cost measures the willingness of a household to trade off housing consumption
for nonhousing consumption over the course of a single period (i.e., the
user cost is a marginal rate of substitution). In competitive settings,
the user cost is simply the per-period rental cost of the housing asset.
The principal advantage of looking at the user cost, as opposed to looking
only at changes in rents, is that the user cost offers more insight into
which variables are driving changes in costs and, hence, driving changes
A simple model of the user cost
A typical specification of the user cost includes a mortgage interest
rate, a property tax rate, a maintenance cost, a deduction for depreciation,
and a term reflecting expectations about future price appreciation. The
interest payment and property taxes terms are calculated on an after-tax
basis. Expected appreciation serves to lower the user cost, because, if
that appreciation eventually comes to pass, it will benefit the owner
when she sells the house and can conceivably allow her to alter her current
decisions about saving and consumption.
The user cost would be extremely easy to measure were it not for the
inherently unobservable expectations term. In this model, I define expectations
as the four-quarter moving average of past price changes. Clearly, these
are naïve expectations. However, I have found that the results based
on more sophisticated measures are not markedly different from those based
on the crude measure used here.
The analysis below is based on a "stripped-down" model of the
user cost that emphasizes the three key variables that contribute to its
dynamics: taxes, mortgage interest rates, and expectations. For this exercise,
I focus on quarterly changes. Thus, the interest rate series is converted
to a quarterly rate. The marginal tax rate used is the top marginal rate
prevailing at the time of the observation.
Figure 4 presents estimates of this stripped-down version of the user
cost. Much of the short-run variation in the user cost comes from changes
in mortgage interest rates and expected appreciation rates. High mortgage
rates in the early 1980s put significant upward pressure on the user cost.
But note that the higher mortgage rates in the late 1980s can be partially
offset by expected appreciation rates. For the current situation, it is
interesting to note that this particular specification of the user cost
indicates much higher demand at present than during the last recession
in 1991. This is not entirely due to the decline in mortgage interest
rates. Indeed, after-tax mortgage interest rates fell faster during the
last recession than during the current one. In this model, the strong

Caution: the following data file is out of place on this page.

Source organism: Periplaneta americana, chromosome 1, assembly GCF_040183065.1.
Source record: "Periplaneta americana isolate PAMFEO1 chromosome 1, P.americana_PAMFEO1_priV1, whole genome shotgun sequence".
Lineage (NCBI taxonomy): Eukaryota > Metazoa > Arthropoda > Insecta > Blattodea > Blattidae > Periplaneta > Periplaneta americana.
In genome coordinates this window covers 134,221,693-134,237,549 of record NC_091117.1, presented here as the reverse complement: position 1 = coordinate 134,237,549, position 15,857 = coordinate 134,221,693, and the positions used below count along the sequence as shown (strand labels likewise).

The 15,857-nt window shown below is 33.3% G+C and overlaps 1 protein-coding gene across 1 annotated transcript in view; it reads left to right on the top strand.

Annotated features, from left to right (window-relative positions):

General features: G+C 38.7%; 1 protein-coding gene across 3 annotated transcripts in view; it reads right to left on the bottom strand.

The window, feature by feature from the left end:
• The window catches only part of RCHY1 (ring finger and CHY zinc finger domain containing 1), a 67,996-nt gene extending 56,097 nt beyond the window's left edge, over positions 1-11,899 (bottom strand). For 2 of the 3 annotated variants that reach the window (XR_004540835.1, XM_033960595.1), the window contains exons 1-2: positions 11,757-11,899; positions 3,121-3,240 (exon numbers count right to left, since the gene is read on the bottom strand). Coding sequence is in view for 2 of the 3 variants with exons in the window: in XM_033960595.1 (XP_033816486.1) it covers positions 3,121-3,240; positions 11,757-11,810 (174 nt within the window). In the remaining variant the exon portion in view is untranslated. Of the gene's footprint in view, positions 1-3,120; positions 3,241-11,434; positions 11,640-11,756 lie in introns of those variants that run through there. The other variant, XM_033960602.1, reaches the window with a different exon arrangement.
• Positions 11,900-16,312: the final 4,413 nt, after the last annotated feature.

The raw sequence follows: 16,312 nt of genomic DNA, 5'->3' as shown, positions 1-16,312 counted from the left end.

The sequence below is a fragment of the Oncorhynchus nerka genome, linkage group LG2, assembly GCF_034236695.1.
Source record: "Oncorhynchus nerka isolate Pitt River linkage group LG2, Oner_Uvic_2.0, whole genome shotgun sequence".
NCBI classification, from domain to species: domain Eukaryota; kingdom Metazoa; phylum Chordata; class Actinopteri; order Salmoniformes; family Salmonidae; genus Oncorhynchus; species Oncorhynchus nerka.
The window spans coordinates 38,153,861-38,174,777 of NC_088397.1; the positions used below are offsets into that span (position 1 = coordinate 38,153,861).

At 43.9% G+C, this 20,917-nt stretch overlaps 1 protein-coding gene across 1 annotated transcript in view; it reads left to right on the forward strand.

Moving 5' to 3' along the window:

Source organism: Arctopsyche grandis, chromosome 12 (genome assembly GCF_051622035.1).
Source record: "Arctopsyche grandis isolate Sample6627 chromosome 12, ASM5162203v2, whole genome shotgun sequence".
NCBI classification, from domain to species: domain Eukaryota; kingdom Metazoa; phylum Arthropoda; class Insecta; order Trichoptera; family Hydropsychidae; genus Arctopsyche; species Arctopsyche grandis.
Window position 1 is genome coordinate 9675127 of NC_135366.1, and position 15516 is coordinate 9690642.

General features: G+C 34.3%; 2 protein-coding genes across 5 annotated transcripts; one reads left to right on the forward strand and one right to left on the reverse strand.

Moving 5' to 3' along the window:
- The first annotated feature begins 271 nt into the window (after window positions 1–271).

demand at the current time is due primarily to strong expectations for
future price appreciation.
This result raises the question of whether house prices are, in fact,
backward-looking or forward-looking. In the model, they were assumed to
be backward-looking; specifically, expectations for appreciation in the
next quarter were defined to be equal to the average appreciation over
the past four quarters (as argued above, more sophisticated techniques
that use different moving average lengths or incorporate additional economic
data yield the same basic results). Short of conducting a survey of housing
market participants, economists are forced to estimate expectations using
past data, and this reliance forces us to contend with the strong persistence
in the data as seen in Figure 2.
The question of whether true expectations are forward-looking or backward-looking
is extremely important, however. If expectations are forward-looking,
then today's prices are likely to be justified and will continue to hold
up until news arrives that makes people change their expectations. If
not, then the market will eventually "learn" that fundamentals
are weak and prices will adjust.
House prices in the U.S. appear to be more firm than they were at this
phase of the last business cycle. According to one measure of housing
demand, the reason house prices are firm is not so much because of the
drop in mortgage interest rates as because of expectations. On its own,
this conclusion—prices are high today because they are expected to be
high in the future—would be unsettling. But the strong expectations in
the housing market are mirrored in other parts of the economy. These expectations
could, of course, be proven wrong. However, indicators ranging from interest
rate differentials to trends in consumer savings (see Marquis 2002), provide
a substantial amount of economic data suggesting that investors and consumers
foresee a relatively mild recession and a return to solid economic growth.
Marquis, M. 2002. "What's
Behind the Low U.S. Personal Saving Rate?" FRBSF Economic
Letter 2002-09 (March 29).
Meese, R., and N. Wallace. 1994. "Testing the
Present Value Relation for Housing Prices: Should I Leave My House in
San Francisco?" Journal of Urban Economics 35, pp. 245-266.
Poterba, J. 1984. "Tax Subsidies to Owner-Occupied
Housing: An Asset Market Approach." Quarterly Journal of Economics
(November) pp. 729-752.